Brute forcing remote service passwords

We have already come across some examples of brute forcing passwords (and usernames) but we are going to go into the subject a bit more deeply here and look one tool in particular THC Hydra to brute force a variety of remote services. First, it is worth mentioning some background about passwords. The perceived wisdom about passwords has changed with the main recommendation for passwords being length and not complexity (NIST SP 800-63B (\). The determination was that adding rules about specific characters and complexity only added a burden on users to remember the password and led to behaviors where users used patterns to choose their passwords. The advent of highly efficient offline password hashing and checking computers along with millions of available breached passwords has led to the increased possibility of a password being brute forced.
Password hashing depends on the use of a mathematical function that is called a one-way function. It is easy to calculate the hash of a piece of plain text but almost impossible to generate the text from the hash. Hashes are also of fixed length, so no matter how long the piece of text being hashed, the hash itself is always the same length. In the case of the SHA-512 hashing algorithm commonly used on modern Linux-based systems, the output is 64 bytes long. If the only thing that was done with a password was to take the plain text and hash it, it would not be very secure. This is because it would be possible to use tables of pre-computed hashes, called rainbow tables) for millions of common passwords and compare them to the hash to get a match. That process would be very fast. Even without the rainbow tables, doing a brute force on a dictionary of words by hashing each word and comparing it with the hash we want to crack would also be very fast, especially on modern computers with Graphical Processing Units (GPUs).
To prevent these types of attacks, password hashing uses a salt, a piece of random text that is up to 16 characters long (for the SHA-512 hashing algorithm) and adds that to the password and hashes that. However, it doesn't just do this one, it does it a minimum of 1,000 times taking the product of each round and adding it back in a variety of ways. The aim of this process is to make the calculation of hashes computationally expensive i.e. to slow it down.
Of course, not all password hashes are generated in this way and despite the improvements in hashing algorithms, it is still possible to brute force passwords if they are short and are a common dictionary word.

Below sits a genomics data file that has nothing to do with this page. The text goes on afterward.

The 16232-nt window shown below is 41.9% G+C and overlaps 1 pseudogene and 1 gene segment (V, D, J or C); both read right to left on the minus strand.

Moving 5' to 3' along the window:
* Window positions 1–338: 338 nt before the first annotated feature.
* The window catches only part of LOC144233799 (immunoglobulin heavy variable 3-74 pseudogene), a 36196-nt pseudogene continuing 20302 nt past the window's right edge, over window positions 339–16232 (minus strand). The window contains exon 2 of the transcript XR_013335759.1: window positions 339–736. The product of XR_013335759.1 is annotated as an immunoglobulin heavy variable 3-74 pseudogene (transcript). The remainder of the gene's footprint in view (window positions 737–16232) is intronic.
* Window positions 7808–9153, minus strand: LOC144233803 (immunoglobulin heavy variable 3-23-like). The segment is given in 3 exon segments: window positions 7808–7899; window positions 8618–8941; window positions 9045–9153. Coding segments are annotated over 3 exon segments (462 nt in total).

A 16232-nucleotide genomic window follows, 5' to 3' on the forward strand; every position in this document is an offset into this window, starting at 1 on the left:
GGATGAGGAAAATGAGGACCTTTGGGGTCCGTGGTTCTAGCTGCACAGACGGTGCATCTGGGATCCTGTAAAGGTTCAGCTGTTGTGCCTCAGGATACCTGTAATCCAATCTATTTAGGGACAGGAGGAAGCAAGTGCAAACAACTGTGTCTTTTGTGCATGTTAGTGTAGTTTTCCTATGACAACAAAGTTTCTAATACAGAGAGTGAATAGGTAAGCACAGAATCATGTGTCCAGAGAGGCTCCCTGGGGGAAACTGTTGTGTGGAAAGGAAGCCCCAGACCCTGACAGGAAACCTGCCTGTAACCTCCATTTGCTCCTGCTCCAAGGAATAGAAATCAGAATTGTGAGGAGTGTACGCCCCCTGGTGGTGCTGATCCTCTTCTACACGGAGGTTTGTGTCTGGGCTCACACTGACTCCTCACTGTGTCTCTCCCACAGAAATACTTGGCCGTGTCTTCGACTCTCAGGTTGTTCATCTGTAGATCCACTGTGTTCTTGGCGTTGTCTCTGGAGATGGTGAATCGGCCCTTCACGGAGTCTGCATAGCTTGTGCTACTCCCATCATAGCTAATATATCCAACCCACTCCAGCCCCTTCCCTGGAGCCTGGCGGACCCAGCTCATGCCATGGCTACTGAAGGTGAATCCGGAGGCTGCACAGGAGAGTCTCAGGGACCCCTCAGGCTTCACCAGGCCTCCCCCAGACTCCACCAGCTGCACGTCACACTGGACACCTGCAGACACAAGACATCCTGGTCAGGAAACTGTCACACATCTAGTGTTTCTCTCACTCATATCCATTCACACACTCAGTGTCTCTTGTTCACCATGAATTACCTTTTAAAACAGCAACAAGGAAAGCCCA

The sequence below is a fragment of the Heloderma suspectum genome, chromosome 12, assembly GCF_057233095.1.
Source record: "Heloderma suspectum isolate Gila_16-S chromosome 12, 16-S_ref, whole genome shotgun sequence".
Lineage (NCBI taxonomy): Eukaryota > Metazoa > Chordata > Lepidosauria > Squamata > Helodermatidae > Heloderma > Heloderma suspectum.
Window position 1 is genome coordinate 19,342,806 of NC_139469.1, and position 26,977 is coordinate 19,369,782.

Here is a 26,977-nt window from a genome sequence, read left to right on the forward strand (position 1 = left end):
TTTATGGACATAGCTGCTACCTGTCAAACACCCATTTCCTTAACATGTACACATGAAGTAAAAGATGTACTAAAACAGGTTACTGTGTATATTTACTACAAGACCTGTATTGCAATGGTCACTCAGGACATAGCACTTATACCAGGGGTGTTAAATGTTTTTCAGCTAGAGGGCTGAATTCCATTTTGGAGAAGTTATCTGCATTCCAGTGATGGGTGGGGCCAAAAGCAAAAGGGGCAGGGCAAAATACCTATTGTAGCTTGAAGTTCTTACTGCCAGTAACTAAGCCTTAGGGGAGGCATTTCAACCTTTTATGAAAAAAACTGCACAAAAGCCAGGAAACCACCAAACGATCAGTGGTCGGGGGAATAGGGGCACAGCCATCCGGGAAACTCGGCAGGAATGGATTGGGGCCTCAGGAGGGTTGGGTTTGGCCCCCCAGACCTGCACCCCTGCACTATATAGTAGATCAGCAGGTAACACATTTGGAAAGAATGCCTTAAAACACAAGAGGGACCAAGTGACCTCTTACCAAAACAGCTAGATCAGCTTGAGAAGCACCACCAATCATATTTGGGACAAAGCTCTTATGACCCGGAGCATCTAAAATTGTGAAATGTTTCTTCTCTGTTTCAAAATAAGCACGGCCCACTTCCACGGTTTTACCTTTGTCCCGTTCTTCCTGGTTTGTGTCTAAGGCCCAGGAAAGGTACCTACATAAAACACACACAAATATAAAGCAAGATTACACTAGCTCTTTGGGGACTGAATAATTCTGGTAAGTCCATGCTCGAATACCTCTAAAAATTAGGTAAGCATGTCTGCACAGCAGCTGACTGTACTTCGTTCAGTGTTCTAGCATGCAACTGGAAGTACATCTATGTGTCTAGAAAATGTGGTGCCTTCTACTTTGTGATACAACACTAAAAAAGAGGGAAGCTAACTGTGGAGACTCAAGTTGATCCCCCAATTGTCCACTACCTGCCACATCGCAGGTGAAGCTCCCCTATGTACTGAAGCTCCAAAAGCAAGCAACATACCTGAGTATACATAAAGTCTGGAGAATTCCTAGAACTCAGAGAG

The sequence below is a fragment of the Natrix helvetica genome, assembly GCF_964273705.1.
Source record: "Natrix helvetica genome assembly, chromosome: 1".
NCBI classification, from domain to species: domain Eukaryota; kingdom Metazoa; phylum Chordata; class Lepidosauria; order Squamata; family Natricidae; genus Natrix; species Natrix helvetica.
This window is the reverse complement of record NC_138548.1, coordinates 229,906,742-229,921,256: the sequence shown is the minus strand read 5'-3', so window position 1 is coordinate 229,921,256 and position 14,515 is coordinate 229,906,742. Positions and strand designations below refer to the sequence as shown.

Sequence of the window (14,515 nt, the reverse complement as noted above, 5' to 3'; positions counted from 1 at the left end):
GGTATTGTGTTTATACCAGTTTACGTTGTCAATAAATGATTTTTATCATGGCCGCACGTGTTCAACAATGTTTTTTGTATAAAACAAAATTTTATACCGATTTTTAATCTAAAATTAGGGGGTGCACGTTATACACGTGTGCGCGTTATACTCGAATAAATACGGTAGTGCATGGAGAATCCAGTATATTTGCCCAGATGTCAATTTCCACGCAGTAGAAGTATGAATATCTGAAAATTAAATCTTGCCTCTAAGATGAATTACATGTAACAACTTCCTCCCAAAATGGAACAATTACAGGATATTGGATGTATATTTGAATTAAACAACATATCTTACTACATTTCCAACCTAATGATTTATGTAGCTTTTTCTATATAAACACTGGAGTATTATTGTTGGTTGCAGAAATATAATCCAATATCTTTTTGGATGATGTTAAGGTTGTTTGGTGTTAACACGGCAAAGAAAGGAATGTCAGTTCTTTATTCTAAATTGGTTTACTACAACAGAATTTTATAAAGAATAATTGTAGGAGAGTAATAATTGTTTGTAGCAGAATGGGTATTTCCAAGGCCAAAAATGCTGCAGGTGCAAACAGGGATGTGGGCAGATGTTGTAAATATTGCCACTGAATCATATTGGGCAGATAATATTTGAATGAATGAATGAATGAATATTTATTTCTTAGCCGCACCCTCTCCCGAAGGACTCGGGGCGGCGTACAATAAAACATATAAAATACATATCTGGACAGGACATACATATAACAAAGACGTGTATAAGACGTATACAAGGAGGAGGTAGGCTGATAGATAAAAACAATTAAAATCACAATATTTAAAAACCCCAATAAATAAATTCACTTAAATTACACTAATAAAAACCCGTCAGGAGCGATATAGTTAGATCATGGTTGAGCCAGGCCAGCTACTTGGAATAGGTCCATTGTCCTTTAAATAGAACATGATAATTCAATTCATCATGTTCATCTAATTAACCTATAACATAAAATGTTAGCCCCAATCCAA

There are two main ways of brute forcing a password: online and offline. We have encountered methods for both already but let's start with offline cracking. Obtaining password hashes is only the beginning of the process of being able to crack them. We first have to identify what type of hash we are dealing with. The password cracking software hashcat has a flag that will show example hashes for all of the different hashing modes. To list all of the modes of hashing that hashcat supports, you can use the --help flag
└──╼ $hashcat --help
- [ Hash modes ] -
# | Name | Category
900 | MD4 | Raw Hash
0 | MD5 | Raw Hash
100 | SHA1 | Raw Hash
1300 | SHA2-224 | Raw Hash
1400 | SHA2-256 | Raw Hash
10800 | SHA2-384 | Raw Hash
1700 | SHA2-512 | Raw Hash
17300 | SHA3-224 | Raw Hash
17400 | SHA3-256 | Raw Hash
17500 | SHA3-384 | Raw Hash
17600 | SHA3-512 | Raw Hash
6000 | RIPEMD-160 | Raw Hash
600 | BLAKE2b-512 | Raw Hash
For each of these modes, we can show an example of the hash by using --example-hashes
└──╼ $hashcat -m 1800 --example-hashes
hashcat (v6.1.1) starting...
MODE: 1800
TYPE: sha512crypt $6$, SHA512 (Unix)
HASH: $6$72820166$U4DVzpcYxgw7MVVDGGvB2/H5lRistD5.Ah4upwENR5UtffLR4X4SxSzfREv8z6wVl0jRFX40/KnYVvK4829kD1
PASS: hashcat
Password cracking can operate in a number of different ways. The first and most basic is to simply try every character combination in sequence. At the opposite end of the scale is to use dictionaries of common passwords and/or common character combinations. As variants of these two approaches, we can optimize the dictionaries by applying what we know about the password syntax rules and also information we may have gathered about the target, personal details like hobbies and interests, dates of birth, where they work etc.
In terms of password syntax, we may know what the minimum and maximum numbers of characters are, whether there needs to be a capital letter, special characters and numbers. Armed with this knowledge, we can simply parse dictionaries like rockyou.txt with a tool like grep. For example, if we wanted to get words that are between 8 and 9 characters long, we could use: